ULI Los Angeles, in partnership with VerdeXchange, recently presented FutureBuild 2017—looking at the massive investment in development and design that is transforming Los Angeles and the world. This annual event features leading change makers of the built environment.
The keynote addresses and multiple panels outlined at least $135 billion in Los Angeles economic activity in the coming decades. This investment will result from: 2024 Olympic plans, new transportation, sports and entertainment venues, parks and museums, urban resiliency, climate adaptation and other transformative projects.
Among the panels was “Innovation & Energy in the Built Environment & Future Communities”, moderated by Gray Real Estate Advisors Principal and Form magazine publisher Ann Gray. The panel balanced engineers focused on energy-efficient buildings with homebuilders targeting consumers with smart homes. Arup Sustainability Leader Russell Fortmeyer noted that “energy costs for renewables are falling quickly—7 percent per year.” The same home that cost $434 annually in energy a few years ago, now runs on just $175, he said.
Energy efficiency is aided by smart-home devices, such as Apple HomeKit, which responds to residents’ habits and commands. Brookfield Residential COO Adrian Foley said these systems would soon be rolled-out on a mass scale in Brookfield communities. And, he called them “a sexy solution to a boring problem,” suggesting that consumers are not as concerned about homes that are cooled at low costs as they are about low costs for a “cool” home—where one product controls all the home’s operations.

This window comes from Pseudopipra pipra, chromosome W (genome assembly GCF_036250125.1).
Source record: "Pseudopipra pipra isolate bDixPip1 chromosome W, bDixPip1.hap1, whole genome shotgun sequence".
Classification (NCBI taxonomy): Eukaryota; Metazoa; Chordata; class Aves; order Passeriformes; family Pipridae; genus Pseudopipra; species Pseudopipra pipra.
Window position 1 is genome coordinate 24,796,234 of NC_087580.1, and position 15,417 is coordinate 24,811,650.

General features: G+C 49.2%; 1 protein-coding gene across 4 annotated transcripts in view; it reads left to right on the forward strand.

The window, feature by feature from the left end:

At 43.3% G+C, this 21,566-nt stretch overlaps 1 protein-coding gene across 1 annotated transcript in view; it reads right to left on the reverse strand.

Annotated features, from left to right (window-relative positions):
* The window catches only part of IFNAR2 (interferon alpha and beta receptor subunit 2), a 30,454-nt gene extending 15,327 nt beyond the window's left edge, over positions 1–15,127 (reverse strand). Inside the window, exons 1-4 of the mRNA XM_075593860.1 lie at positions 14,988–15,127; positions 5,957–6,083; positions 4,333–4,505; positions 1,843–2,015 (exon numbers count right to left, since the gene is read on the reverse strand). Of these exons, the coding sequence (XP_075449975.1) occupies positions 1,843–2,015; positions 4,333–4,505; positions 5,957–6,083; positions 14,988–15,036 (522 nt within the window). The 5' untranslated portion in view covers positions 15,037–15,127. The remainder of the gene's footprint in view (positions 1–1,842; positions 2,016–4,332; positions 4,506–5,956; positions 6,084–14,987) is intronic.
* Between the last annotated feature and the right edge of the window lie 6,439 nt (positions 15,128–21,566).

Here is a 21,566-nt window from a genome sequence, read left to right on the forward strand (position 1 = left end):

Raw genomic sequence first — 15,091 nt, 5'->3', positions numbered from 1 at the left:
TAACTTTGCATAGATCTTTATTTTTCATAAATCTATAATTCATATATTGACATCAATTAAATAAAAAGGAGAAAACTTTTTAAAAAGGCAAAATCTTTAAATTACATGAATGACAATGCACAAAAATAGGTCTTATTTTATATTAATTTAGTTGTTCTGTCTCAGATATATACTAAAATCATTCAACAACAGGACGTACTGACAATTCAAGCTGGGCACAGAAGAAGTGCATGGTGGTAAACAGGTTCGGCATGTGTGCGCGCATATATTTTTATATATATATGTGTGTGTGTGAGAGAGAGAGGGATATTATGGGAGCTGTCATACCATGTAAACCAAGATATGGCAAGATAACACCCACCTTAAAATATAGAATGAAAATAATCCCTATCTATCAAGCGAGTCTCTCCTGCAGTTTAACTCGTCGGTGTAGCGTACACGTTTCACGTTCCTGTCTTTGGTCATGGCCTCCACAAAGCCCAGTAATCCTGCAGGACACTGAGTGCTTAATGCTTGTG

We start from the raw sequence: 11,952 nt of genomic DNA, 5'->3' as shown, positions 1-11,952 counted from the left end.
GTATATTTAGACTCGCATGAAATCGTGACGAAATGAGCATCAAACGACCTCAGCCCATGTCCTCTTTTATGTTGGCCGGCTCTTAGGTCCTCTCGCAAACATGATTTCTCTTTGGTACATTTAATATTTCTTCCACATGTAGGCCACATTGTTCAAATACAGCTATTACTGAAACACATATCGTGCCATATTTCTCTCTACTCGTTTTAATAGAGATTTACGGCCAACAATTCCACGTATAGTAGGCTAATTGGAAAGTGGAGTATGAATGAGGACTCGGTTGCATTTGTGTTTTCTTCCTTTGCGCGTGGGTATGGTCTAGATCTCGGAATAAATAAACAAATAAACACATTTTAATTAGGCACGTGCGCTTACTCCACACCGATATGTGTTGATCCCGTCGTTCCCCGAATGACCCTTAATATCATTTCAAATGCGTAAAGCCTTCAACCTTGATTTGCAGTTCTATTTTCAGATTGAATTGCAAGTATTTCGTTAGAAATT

Indeed, players such as Apple have made smart homes as cheap as renewable energy. Foley noted that tech-equipped systems for residences “are now down to about $1,500, from about $30,000 just two or three years ago.”
Another builder, Lennar Investments and Distributed Technologies Executive Robyn Beavers, emphasized the planning side of large neighborhoods’ sustainably. She said Lennar is saving customers costs by “bringing solar energy into the planning and building of communities.”
Of course, homes are just one building type. Offices use energy as well. General Services Administration, the largest office landlord in the U.S., is focused on high-performance green building. Chief Sustainability Officer Kevin Kampschroer, from the Obama administration, described how the post-recession Recovery Act pumped billions of dollars into the economy, with the buildings under his purview meeting stringent energy-reduction goals.
So far, the new Trump administration has no new commitment to sustainability, but cities are taking up the slack.
As ULI Los Angeles Executive Director Gail Goldberg told the entire gathering, “The vast investment in Los Angeles demonstrates how cities such as ours are managing their own futures.”—Jack Skelley